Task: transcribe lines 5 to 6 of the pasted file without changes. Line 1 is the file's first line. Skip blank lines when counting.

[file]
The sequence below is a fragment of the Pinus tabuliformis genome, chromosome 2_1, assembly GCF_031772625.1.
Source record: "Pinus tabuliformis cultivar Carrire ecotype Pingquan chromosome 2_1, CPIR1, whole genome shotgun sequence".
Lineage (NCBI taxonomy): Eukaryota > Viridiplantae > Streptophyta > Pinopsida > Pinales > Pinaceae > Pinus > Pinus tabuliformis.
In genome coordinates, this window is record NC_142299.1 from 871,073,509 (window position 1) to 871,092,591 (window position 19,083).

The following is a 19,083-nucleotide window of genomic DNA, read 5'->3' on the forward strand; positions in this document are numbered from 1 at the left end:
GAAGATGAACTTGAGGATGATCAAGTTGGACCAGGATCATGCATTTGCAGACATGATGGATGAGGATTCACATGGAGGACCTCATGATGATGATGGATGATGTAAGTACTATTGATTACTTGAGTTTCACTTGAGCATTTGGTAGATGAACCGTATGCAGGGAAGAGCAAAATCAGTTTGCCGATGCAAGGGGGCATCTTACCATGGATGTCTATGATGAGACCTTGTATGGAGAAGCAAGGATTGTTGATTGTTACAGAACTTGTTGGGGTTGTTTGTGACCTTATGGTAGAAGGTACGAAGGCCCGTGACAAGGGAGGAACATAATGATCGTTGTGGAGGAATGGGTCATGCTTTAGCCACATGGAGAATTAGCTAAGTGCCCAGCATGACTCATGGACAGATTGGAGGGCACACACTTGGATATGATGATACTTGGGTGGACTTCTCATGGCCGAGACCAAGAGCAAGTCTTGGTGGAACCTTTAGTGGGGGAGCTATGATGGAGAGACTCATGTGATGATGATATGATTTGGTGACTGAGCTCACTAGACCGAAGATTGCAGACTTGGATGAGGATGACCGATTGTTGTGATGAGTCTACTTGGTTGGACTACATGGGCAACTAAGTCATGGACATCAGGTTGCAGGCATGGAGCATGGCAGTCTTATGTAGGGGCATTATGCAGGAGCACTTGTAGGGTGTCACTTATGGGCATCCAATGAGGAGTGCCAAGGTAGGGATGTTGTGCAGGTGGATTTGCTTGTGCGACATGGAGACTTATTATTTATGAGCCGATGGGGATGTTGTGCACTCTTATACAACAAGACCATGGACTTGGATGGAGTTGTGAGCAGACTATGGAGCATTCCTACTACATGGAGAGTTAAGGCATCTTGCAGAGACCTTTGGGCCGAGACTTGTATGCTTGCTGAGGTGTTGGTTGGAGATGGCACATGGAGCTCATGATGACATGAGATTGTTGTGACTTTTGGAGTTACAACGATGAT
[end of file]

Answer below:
The following is a 19,083-nucleotide window of genomic DNA, read 5'->3' on the forward strand; positions in this document are numbered from 1 at the left end:
GAAGATGAACTTGAGGATGATCAAGTTGGACCAGGATCATGCATTTGCAGACATGATGGATGAGGATTCACATGGAGGACCTCATGATGATGATGGATGATGTAAGTACTATTGATTACTTGAGTTTCACTTGAGCATTTGGTAGATGAACCGTATGCAGGGAAGAGCAAAATCAGTTTGCCGATGCAAGGGGGCATCTTACCATGGATGTCTATGATGAGACCTTGTATGGAGAAGCAAGGATTGTTGATTGTTACAGAACTTGTTGGGGTTGTTTGTGACCTTATGGTAGAAGGTACGAAGGCCCGTGACAAGGGAGGAACATAATGATCGTTGTGGAGGAATGGGTCATGCTTTAGCCACATGGAGAATTAGCTAAGTGCCCAGCATGACTCATGGACAGATTGGAGGGCACACACTTGGATATGATGATACTTGGGTGGACTTCTCATGGCCGAGACCAAGAGCAAGTCTTGGTGGAACCTTTAGTGGGGGAGCTATGATGGAGAGACTCATGTGATGATGATATGATTTGGTGACTGAGCTCACTAGACCGAAGATTGCAGACTTGGATGAGGATGACCGATTGTTGTGATGAGTCTACTTGGTTGGACTACATGGGCAACTAAGTCATGGACATCAGGTTGCAGGCATGGAGCATGGCAGTCTTATGTAGGGGCATTATGCAGGAGCACTTGTAGGGTGTCACTTATGGGCATCCAATGAGGAGTGCCAAGGTAGGGATGTTGTGCAGGTGGATTTGCTTGTGCGACATGGAGACTTATTATTTATGAGCCGATGGGGATGTTGTGCACTCTTATACAACAAGACCATGGACTTGGATGGAGTTGTGAGCAGACTATGGAGCATTCCTACTACATGGAGAGTTAAGGCATCTTGCAGAGACCTTTGGGCCGAGACTTGTATGCTTGCTGAGGTGTTGGTTGGAGATGGCACATGGAGCTCATGATGACATGAGATTGTTGTGACTTTTGGAGTTACAACGATGAT